VIDEO: How recycled glass waste is used as sand replacement in construction 3D printing

Concrete is so widely used in the building industry that sometimes, one of its key ingredients is missing: sand.

To address this issue, scientists are exploring the possibility of replacing sand with recycled glass in 3D printing – a material that would otherwise end up in landfills if it is not used.

Glass is a material that can be entirely recycled with no reduction in quality, yet it is one of the least recycled waste types. It is made up of silicon dioxide, or silica, which is a major component of sand, and therefore delivers significant untapped potential to be recycled into other products.

That’s the reason why the research team from Nanyang Technological University, Singapore (NTU Singapore) is looking for ways to recycle glass by 3D printing it into items for everyday use.

A new route for recycling glass

For this specific study, glass waste has been fragmented into five different sizes: – coarse, medium, fine, super fine and "moondust". The goal was to replace the sand and gravel which ordinarily serve as aggregate in concrete. That ground glass was then combined with concrete's other two ingredients: cement and water.

Components of the mixture include recycled glass crushed to different size classes (Medium, Fine and Superfine), commercial cement product, water, and other additives. (Image: NTU)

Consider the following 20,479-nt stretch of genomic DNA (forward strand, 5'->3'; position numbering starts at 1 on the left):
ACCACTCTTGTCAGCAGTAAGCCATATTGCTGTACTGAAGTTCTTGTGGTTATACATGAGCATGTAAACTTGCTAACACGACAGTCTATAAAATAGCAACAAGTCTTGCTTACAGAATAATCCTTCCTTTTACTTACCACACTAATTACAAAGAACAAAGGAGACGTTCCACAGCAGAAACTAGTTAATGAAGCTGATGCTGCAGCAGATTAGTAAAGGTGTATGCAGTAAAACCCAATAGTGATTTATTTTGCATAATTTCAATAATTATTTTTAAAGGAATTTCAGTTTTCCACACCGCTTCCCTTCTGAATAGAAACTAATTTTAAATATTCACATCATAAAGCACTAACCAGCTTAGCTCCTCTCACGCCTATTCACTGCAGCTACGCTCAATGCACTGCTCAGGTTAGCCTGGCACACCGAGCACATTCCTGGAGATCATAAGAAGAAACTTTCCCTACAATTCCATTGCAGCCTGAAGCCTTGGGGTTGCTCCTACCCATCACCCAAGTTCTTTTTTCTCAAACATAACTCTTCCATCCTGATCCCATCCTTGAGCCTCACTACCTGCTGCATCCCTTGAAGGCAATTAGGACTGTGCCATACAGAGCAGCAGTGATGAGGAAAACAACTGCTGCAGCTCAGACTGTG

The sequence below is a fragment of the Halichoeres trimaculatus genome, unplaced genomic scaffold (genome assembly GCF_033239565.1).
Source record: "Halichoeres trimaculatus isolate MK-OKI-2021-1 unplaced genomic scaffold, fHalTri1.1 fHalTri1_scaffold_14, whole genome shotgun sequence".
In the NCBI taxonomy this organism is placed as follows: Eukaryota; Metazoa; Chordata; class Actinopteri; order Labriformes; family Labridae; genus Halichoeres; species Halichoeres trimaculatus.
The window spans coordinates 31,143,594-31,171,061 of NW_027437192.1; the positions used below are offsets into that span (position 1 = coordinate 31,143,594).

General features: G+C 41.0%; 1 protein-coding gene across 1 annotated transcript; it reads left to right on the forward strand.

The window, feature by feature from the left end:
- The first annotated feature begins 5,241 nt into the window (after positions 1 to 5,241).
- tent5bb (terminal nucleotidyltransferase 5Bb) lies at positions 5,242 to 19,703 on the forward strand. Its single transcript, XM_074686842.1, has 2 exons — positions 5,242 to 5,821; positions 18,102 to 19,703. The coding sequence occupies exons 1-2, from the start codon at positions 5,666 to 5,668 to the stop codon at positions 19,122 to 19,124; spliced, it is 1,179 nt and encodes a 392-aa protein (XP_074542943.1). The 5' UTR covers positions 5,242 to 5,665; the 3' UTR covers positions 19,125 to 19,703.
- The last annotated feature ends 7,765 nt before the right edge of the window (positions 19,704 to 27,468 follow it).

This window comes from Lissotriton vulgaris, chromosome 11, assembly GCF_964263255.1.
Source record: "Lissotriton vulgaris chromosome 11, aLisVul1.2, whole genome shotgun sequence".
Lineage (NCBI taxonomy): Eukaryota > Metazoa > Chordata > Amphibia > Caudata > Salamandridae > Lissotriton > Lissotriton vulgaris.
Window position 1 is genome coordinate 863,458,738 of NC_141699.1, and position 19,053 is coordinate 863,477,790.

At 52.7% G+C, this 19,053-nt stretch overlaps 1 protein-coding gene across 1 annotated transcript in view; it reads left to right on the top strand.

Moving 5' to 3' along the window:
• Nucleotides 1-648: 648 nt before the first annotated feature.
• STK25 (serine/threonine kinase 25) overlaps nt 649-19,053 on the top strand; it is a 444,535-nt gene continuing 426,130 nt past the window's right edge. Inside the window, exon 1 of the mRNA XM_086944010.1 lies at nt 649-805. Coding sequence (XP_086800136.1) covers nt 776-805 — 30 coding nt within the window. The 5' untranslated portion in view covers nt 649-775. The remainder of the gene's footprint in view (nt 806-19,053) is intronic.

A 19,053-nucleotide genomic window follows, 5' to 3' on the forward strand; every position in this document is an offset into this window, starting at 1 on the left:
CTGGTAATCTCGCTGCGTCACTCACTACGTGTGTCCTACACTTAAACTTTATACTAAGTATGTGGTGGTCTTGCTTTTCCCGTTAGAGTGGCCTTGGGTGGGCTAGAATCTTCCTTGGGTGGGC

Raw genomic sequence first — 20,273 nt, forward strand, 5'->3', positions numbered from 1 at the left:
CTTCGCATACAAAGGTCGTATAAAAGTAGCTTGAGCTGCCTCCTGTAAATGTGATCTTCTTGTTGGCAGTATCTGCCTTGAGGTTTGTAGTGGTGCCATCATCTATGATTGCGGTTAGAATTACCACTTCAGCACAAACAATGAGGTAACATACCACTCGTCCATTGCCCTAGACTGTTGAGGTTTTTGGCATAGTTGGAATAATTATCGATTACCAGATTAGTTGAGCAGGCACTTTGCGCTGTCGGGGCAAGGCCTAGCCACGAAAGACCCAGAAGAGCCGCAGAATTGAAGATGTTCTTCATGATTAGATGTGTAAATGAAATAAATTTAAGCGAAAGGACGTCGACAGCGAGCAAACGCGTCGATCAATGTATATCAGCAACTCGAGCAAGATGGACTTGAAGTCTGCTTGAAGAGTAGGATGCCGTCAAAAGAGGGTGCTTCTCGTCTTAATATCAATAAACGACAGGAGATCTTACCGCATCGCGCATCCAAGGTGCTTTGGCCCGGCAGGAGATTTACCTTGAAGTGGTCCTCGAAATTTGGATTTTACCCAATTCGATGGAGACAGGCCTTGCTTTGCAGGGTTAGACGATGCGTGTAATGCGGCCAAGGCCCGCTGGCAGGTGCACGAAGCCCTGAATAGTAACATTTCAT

By figuring out the optimal concrete formulation, the NTU research team was able to successfully 3D-print a 40cm tall L-shaped bench as a proof of concept that their material could be 3D printed into an everyday structural (weight-bearing) product.

In lab compression tests and filament quality (strength) tests, the 3D printed structure showed excellent buildability – the printed concrete does not deform or collapse before the concrete cures – and extrudability, meaning the special concrete mix is fluid enough to flow through the hoses and print nozzle.

The printing was then carried out in a single build using a 4-axis gantry robotic printer which has a print volume of 1.2 metre x 1.2 metre x 1 metre. The specially designed concrete mixture was fed to a pump and transported to a nozzle mounted on the robotic arm, depositing the material layer by layer according to the digital blueprint.

The NTU research team successfully 3D-printed a 40cm tall L-shaped bench. (Image: NTU)

According to the principal investigator of the study Professor Tan Ming Jen of the NTU School of Mechanical and Aerospace Engineering (MAE), “the main challenge in formulating 3D-printable concrete mixtures is to figure out just how much of each component to add to obtain a structurally sound structure with minimal defects.”

However, one of the advantages of using glass is that it doesn't absorb as much water as sand, and less water was required to make the concrete.

"Our research has shown that recycled glass can be used to replace up to 100 percent of the sand in concrete for 3D printing," said the lead scientist, Andrew Ting. "The result is a concrete bench with a mechanical strength that meets acceptable industrial standards. Given that sand is being exploited at a rate much quicker than it can be replenished naturally, the prospect of using recycled glass in building and construction is becoming more attractive."

Moving forward, the NTU research team, in collaboration with Singapore start-up company Soda Lemon, will look at 3D printing larger scale and more diverse structures using the recycled glass concrete mix, and to optimise the printing algorithm for consistent performance.



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